Thus, I.G. Farben, the company that became the German war machine’s key component, was under the control of Rockefeller’s Standard Oil at the time it funded 45 percent of Hitler’s election campaign in 1930. Through General Electric, J.P. Morgan controlled the German radio and electrical industry in the form of AEG and Siemens (by 1933, General Electric owned a 30 percent stake in AEG). Through telecom company ITT, he controlled 40 percent of Germany’s telephone network and 30 percent of aircraft manufacturer Focke-Wulf. Opel was taken over by the Dupont family’s General Motors. Henry Ford held a 100 percent stake in Volkswagen. In 1926, with the participation of Rockefeller bank, Dillon Reed and Co., the second largest industrial monopoly emerged – metallurgical firm Vereinigte Stahlwerke (Unified Steel Trusts) of Thyssen, Flick, Wolf, Fegler, etc.
American cooperation with Germany’s military-industrial complex became so intense and pervasive that, by 1933, American capital had reached key sectors of German industry and even major banks like Deutsche Bank, Dresdner Bank, Donat Bank, etc.
Simultaneously, a political force was being financed that would be called upon to play a crucial role in the Anglo-American plans – the Nazi party and Adolf Hitler himself.
German Chancellor Brüning wrote in his memoirs that beginning in 1923, Hitler received large sums of money from abroad – from where exactly is unknown, but it passed through Swiss and Swedish banks. It is also known that in 1922, Hitler met with U.S. Military Attaché Capt. Truman Smith in Munich – a meeting Smith recounted in a detailed report to his Washington superiors (in the Office of Military Intelligence), saying he thought highly of Hitler.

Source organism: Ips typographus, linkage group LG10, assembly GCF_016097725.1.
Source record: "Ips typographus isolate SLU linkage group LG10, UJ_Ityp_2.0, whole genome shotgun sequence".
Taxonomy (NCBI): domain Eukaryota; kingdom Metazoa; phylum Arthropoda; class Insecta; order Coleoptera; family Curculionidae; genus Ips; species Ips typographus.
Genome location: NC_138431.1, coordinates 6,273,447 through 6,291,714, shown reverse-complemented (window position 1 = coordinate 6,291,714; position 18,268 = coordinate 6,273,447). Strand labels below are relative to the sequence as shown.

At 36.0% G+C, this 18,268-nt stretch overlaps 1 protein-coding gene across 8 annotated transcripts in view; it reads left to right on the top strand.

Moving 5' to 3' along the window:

It was through Smith’s circle of acquaintances that Hitler came into contact with “Putzi” (Ernst Franz Sedgwick Hanfstaengl), a Harvard University graduate who played an important role shaping Hitler into a successful politician, giving him substantial financial support and connections among senior British figures.
Hitler was preparing himself for big-time politics, but, as long as prosperity reigned in Germany, his party remained on the periphery of public life. This situation changed dramatically with the onset of the crisis.
After the U.S. Federal Reserve engineered the collapse of the stock market in the autumn of 1929, the third phase of the Anglo-American strategy began.
The Fed and the J.P. Morgan decided to cease lending to Germany, spurring a banking crisis and economic depression in Central Europe. In September 1931, England abandoned the gold standard, deliberately destroying the international payment system and completely cutting off the financial oxygen of the Weimar Republic.
But, the Nazi Party experienced a miraculous boom: in September 1930, thanks to large donations from Thyssen, I.G. Farben, and Kirdorf, the party collected 6.4 million votes – putting it in second place in the Reichstag. Shortly thereafter appeared a generous infusion of funds from abroad. Hjalmar Schacht became the key link between the major German industrialists and the foreign financiers.